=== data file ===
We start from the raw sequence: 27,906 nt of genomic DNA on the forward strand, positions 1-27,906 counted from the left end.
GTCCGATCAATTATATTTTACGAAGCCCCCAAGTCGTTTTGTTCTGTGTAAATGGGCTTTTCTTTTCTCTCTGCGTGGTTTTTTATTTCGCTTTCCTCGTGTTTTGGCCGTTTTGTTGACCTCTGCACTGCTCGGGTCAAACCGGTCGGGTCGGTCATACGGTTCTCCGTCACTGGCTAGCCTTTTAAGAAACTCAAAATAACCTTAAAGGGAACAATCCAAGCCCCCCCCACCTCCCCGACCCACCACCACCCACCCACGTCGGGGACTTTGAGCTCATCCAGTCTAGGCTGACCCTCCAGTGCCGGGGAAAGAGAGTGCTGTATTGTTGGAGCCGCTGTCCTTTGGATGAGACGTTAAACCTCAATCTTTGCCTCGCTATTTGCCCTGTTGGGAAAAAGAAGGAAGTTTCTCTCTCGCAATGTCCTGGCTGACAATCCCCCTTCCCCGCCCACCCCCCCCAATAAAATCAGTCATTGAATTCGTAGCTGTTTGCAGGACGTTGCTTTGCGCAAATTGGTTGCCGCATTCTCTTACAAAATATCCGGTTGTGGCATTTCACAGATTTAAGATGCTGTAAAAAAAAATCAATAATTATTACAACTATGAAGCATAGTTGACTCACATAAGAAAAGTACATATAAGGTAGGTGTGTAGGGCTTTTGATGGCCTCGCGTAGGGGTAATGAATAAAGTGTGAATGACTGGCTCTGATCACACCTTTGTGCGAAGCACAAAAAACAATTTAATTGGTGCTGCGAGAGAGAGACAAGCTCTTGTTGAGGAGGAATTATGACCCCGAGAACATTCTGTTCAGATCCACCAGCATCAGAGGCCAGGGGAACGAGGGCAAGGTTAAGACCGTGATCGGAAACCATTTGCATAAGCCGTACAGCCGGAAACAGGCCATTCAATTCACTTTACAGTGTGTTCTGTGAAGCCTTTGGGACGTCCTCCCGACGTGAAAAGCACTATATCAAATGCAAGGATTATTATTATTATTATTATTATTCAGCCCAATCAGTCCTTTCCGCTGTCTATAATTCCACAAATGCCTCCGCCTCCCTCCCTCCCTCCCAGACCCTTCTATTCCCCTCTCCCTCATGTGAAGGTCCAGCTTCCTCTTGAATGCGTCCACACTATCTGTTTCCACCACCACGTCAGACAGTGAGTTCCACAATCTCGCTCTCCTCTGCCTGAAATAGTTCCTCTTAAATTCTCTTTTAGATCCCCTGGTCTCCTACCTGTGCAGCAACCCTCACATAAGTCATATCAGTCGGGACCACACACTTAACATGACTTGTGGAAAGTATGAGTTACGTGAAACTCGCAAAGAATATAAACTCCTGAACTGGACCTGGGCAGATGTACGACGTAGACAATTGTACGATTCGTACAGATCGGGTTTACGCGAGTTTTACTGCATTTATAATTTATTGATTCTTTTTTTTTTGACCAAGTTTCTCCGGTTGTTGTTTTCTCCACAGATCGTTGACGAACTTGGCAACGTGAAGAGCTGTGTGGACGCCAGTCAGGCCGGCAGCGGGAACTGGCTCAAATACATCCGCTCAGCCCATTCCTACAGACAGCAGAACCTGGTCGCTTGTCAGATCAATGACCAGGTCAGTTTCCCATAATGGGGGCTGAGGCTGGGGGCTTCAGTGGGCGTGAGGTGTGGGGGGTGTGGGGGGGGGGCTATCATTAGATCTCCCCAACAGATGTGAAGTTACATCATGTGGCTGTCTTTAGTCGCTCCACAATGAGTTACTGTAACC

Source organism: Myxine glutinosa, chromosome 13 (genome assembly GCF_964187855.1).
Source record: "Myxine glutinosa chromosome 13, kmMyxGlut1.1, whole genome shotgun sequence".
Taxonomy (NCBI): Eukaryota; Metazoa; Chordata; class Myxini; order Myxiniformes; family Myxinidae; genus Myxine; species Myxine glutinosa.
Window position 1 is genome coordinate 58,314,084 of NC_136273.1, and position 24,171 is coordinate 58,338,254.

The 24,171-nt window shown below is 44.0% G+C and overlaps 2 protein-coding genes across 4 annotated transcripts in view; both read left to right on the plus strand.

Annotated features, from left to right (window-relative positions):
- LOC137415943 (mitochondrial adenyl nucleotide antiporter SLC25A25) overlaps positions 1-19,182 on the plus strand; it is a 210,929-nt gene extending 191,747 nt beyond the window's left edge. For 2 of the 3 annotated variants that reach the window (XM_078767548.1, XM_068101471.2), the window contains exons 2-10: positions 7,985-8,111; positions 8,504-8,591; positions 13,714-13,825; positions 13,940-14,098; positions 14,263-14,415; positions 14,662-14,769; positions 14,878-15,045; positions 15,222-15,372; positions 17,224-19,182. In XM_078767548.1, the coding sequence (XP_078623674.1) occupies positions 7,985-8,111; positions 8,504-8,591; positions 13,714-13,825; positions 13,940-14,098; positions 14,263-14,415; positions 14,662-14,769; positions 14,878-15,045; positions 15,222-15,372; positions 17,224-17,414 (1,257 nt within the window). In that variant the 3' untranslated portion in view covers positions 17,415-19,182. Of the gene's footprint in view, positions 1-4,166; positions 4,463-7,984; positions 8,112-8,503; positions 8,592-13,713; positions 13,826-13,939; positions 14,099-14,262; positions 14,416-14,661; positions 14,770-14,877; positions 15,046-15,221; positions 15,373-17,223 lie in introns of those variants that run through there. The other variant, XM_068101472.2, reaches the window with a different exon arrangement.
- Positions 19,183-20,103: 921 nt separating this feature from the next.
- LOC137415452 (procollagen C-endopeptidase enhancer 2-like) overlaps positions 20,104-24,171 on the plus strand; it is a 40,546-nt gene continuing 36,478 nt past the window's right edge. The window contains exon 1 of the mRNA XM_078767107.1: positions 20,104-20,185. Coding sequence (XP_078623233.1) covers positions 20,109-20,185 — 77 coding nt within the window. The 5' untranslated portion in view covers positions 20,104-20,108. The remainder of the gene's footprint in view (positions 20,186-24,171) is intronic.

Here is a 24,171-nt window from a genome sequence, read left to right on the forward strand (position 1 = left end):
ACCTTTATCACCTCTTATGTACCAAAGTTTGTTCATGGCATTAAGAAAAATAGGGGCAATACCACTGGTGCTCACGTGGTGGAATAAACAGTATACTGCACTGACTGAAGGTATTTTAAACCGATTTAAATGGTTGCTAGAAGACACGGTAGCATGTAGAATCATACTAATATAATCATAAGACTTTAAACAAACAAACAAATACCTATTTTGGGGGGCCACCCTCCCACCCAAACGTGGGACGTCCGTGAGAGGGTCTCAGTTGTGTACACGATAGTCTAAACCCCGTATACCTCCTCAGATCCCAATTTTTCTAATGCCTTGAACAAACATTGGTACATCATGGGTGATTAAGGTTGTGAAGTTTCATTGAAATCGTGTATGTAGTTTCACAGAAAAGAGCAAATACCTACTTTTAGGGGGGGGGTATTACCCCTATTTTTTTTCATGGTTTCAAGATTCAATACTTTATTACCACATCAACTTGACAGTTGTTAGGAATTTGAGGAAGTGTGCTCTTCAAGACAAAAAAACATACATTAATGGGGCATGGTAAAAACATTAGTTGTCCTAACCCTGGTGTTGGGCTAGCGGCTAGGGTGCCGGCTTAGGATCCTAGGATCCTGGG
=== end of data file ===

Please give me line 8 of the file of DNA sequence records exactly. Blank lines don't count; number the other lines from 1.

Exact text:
Annotated features, from left to right (window-relative positions):